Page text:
This week in D.C. was the World Creators Summit, two days of discussion and debate about the challenges and opportunities facing creators around the globe. Reports on each of the panels (with video slowly being added) is available at creatorssummit.com. Especially check out the events I covered as an official blogger: Visions for the future – creators in a digital age, Can photographers get fair deals?, Orphan works – balancing access and creators’ rights, Piracy – the vision of a creator, The U.S. agenda – the perspective from the creators, and Re-connecting with the digital narrative.
Uncertainty, Copyright and Courage — One of the highlights of the Summit was this early morning keynote by songwriter and ASCAP President Paul Williams. Worth reading in its entirety.
In the digital economy, we’ll soon all be working for free – and I refuse — “For what is being eroded is not only actual wages but also the very idea that work must be paid for. Huge profits are being made from these so-called opportunities for our youth. But they are, in fact, the exploitation of insecurity. This is not about being anti-technology. It is about being pro-human.”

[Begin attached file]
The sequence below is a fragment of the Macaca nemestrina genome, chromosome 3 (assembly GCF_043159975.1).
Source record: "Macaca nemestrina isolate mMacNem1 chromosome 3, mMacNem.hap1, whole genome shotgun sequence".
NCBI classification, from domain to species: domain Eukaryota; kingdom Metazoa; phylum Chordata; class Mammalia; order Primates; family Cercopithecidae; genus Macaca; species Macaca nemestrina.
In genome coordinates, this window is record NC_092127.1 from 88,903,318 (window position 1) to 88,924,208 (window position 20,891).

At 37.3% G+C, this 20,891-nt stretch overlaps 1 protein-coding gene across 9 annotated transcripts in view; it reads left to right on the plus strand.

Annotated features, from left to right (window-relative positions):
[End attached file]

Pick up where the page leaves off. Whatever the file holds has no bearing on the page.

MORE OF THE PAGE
When did cover songs become annoying marketing ploys? — Thanks to concerns about the market power of the Æolian Company (remember them?), U.S. law provides a compulsory license for covering songs, permission from the copyright holder is not required. Many performers provide their own unique interpretation of other’s songs, but as Slate reports, there is a vibrant industry of mostly legal knockoff recordings that aim to mimic popular versions of songs as closely as possible in order to free-ride off their success. These copycats clutter streaming services — Slate reports there are over 600 non-Adele versions of Skyfall available on Spotify — and dupe music listeners.
Time for Silicon Valley to grow up and take responsibility for their online advertising business model — Is whitelisting the way to go for brands who don’t want to see their ads show up on scammy, porn-y, pirate-y websites? The Trichordist argues it is. “Blacklist systems too often put the burden on the victims or advocates for the victims while enabling brand advertising and Madison Ave/Silicon Valley profits at the expenses of others. Whitelist systems put the burden on those reaping the benefits: Brands, Madison Ave. Silicon Valley and Publishers. This is the ethical model.”